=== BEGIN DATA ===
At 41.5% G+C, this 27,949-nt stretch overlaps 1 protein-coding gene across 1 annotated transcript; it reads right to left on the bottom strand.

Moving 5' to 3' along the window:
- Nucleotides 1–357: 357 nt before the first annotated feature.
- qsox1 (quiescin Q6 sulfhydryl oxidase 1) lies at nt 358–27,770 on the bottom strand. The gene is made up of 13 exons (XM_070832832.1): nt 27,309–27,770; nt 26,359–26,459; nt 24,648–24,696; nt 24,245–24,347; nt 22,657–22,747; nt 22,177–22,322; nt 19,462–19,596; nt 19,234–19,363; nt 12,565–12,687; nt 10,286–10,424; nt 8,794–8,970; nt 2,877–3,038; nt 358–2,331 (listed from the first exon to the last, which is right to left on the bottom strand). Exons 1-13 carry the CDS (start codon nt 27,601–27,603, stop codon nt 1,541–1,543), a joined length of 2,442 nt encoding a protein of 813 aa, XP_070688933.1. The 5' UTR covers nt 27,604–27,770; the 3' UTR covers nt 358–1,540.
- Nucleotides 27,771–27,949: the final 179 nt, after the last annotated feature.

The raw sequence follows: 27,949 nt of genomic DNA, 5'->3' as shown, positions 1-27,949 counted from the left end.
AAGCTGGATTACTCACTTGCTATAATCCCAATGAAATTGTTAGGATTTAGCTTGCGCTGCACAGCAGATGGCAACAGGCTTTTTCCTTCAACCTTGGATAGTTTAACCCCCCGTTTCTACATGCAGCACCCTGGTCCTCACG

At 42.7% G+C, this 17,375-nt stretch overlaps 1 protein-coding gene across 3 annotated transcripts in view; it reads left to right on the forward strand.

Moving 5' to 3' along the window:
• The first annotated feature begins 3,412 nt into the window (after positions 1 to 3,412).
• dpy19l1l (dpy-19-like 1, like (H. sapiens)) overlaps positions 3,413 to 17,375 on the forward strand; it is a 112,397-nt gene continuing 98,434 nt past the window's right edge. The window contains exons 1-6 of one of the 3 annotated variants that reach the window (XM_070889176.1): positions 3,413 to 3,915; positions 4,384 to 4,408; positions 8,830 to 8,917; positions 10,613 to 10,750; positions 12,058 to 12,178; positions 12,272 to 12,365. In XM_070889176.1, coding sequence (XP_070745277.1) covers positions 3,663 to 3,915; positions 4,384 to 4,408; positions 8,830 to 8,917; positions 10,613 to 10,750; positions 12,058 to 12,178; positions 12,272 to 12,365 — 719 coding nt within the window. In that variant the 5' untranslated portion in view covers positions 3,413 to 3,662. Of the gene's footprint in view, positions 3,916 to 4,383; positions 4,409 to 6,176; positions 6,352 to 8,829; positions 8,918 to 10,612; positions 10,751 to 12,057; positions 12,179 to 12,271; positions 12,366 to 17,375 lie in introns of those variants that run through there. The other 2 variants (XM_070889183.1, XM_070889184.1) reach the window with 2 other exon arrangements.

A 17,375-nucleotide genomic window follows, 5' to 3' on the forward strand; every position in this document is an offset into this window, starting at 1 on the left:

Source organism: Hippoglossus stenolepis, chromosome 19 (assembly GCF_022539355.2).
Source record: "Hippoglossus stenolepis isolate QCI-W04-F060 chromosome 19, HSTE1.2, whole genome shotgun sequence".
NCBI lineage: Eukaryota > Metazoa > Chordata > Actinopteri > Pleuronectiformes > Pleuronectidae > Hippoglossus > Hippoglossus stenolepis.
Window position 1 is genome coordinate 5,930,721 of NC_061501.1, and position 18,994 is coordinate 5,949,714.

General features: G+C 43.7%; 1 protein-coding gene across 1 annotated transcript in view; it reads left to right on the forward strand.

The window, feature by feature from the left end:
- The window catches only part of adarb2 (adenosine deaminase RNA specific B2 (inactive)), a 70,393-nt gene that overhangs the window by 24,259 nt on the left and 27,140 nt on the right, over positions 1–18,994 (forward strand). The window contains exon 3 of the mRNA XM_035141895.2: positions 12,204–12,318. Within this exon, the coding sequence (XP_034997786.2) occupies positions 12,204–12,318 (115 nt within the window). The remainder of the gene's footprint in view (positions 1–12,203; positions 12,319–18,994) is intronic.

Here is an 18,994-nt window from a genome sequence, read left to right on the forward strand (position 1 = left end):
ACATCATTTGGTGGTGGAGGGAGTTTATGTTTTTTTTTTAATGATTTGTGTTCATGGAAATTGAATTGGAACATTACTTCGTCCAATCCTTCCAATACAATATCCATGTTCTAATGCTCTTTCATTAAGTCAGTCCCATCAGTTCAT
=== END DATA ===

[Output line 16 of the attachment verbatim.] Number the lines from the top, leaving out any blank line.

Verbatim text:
Window position 1 is genome coordinate 5,930,721 of NC_061501.1, and position 18,994 is coordinate 5,949,714.